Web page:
office lingo

times office

I’m down to my final two weeks here at The Seattle Times before I’m officially laid off, and I don’t think I’ve ever before been involved in a more extraneous process upon leaving a job.

Two-hundred people altogether have been affected by the layoffs, and a lot of them walk around here lately acting like they’re on death row. It’s somewhat depressing for them, but I figured, hell, I was looking for a job when I found this one….

The newest step in this mass exodus is discussing a severance package with the powers that be. Because I’m Union-affiliated, this of course means the process will take somewhere between the next two weeks and the dawn of the next ice age.

Shockingly enough, I got to my desk this morning to find a voicemail from HR waiting for me. Knowing that I wasn’t in any trouble (at least, none that I was aware of) I listened to the message before doing anything else.

And, as I suspected, the message was in regards to discussing the severance package that the Union and the Times have finally reached an agreement over. (Talk about yelling “stop the presses…”)

So, I called back. The person, who shall remain nameless, promptly answered. We’ll just refer to her as “M.”

“Hi,” I said, “I was just returning your call about discussing the severance package.”

“Oh, hi Mike,” she said. “I’m sorry to hear that you have been impacted by the reduction in force.”

I blinked. What the hell had this woman just said to me?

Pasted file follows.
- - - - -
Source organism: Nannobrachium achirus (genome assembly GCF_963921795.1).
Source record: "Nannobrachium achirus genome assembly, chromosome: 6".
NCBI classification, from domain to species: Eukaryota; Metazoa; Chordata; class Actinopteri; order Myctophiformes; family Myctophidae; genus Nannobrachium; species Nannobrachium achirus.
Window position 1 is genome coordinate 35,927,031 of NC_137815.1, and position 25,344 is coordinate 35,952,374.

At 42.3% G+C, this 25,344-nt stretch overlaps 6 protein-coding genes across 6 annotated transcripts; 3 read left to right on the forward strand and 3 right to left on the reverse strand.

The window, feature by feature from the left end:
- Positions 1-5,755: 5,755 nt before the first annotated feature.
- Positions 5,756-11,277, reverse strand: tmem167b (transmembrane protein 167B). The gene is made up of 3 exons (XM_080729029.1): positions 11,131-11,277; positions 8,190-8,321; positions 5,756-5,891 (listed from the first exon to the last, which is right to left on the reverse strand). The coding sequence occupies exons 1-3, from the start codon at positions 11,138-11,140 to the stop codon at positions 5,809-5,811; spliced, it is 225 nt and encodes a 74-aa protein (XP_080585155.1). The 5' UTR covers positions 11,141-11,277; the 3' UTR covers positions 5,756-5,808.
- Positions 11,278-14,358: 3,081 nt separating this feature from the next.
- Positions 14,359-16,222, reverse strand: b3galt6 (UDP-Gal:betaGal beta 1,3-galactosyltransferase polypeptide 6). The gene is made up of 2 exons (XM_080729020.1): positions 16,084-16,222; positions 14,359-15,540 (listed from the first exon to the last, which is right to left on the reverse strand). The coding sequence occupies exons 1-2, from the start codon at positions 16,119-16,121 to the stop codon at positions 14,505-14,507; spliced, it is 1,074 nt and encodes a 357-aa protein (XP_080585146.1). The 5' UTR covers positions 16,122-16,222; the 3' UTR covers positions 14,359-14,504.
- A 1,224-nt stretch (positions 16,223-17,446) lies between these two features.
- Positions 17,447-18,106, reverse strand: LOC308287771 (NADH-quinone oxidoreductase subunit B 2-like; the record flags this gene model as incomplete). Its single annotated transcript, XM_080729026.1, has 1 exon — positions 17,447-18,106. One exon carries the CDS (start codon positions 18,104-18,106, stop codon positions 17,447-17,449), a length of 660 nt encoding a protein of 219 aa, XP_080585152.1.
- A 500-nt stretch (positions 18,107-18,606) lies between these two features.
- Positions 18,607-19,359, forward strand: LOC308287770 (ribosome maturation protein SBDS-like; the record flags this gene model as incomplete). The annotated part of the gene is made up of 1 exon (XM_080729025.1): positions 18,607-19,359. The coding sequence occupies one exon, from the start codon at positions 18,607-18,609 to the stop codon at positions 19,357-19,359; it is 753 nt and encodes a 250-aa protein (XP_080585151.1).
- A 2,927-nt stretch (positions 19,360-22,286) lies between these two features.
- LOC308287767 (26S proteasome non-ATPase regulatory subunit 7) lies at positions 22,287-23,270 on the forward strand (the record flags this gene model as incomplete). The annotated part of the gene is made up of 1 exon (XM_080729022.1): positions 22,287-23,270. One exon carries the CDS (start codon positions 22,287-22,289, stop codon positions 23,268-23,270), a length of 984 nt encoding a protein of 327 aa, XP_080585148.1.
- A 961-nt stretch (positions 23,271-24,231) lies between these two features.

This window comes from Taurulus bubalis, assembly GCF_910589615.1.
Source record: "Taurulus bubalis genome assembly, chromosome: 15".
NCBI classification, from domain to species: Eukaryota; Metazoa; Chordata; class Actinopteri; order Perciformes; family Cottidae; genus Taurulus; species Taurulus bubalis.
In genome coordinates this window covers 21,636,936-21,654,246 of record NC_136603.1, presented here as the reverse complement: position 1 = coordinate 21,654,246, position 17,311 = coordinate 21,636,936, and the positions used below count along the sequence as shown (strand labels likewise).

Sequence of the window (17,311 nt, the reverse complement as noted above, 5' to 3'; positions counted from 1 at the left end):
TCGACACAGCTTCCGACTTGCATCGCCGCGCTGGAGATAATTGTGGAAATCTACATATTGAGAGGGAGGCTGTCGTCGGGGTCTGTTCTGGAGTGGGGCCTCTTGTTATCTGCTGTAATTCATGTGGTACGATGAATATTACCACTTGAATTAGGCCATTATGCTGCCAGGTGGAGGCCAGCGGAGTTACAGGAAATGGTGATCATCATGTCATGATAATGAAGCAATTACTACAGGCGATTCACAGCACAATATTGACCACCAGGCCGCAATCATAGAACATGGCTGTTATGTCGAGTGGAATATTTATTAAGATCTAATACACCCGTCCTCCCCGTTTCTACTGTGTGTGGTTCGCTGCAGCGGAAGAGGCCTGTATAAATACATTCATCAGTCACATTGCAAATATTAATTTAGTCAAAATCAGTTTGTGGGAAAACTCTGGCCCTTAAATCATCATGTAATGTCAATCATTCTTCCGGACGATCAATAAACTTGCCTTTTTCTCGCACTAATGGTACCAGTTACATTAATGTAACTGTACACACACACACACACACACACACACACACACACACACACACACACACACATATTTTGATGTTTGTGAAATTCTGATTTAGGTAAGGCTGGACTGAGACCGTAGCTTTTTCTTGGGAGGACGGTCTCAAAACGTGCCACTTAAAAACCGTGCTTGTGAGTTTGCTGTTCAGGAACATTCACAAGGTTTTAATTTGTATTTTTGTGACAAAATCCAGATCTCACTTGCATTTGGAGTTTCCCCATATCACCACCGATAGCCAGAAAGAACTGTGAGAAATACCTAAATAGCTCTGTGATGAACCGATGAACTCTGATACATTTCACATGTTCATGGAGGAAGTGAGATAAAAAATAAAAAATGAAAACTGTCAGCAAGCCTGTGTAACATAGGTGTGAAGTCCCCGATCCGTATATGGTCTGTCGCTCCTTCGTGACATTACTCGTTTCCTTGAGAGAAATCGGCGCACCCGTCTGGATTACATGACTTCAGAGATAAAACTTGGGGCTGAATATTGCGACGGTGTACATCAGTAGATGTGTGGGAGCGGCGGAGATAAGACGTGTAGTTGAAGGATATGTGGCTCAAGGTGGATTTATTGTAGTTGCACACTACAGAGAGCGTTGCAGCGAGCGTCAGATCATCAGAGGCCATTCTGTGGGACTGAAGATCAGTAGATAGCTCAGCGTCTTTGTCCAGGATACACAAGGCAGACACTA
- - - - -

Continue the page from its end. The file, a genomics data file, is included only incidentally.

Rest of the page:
“Ah, well, that’s OK,” I replied.


For a second I actually thought I was talking to one of those creepy voice-prompt things that calls you at 7:59 a.m. to remind you of your doctor’s appointment the following Thursday. The emotionless, empty language this woman just used completely tore away any kind of direct meaning or implication of what she was actually trying to say.

After a second or two, M spoke.

“Well, that’s not the normal response I get,” she said of my near-indifferent tone when I responded to what she’d said about my job. Or, tried to, anyway.

“I was looking for a job when I found this one,” I said with a slight laugh.

More silence.

“That’s….an interesting way to put it,” M continued.

From there, despite her awkward attempt at expressing sympathy, we established when a good time would be to get together and chat. I made things short and sweet, because clearly I’d scared the humans again today already and I hadn’t even had any coffee.

What the hell is up with this language we use in office environments today? When did:

Sorry to hear you’ve lost your job

Suddenly translate into:

I am sorry to hear that the reduction in force has impacted your life.

Please. Talk to me like I’m a functioning, intelligent adult capable of handling that thing called reality, scary as it may be to some people. I’m perfectly willing and able to accept a situation when it’s presented to me, and the use of watered-down American office jargon isn’t ever necessary.

George Carlin would call this lifeless spin on language “the ‘pussification’ of American culture,” but I just think it’s the result of people not willing – or, in some cases, able – to deal with reality.

Needless to say, I think I’m ready to be happily unemployed in the near future.

Unless, of course, a reduction in force is not currently impacting other people’s lives in an alternate environment in the greater Seattle metropolitan area, thereby allowing me to seek employment at their establishment.

2 Comments so far

  1. wesa on April 21st, 2008 @ 12:13 pm

    I can’t believe you used "pussification" in a post.

  2. Mike (drgonzo) on April 21st, 2008 @ 12:16 pm

    it probably won’t be the last time ;)

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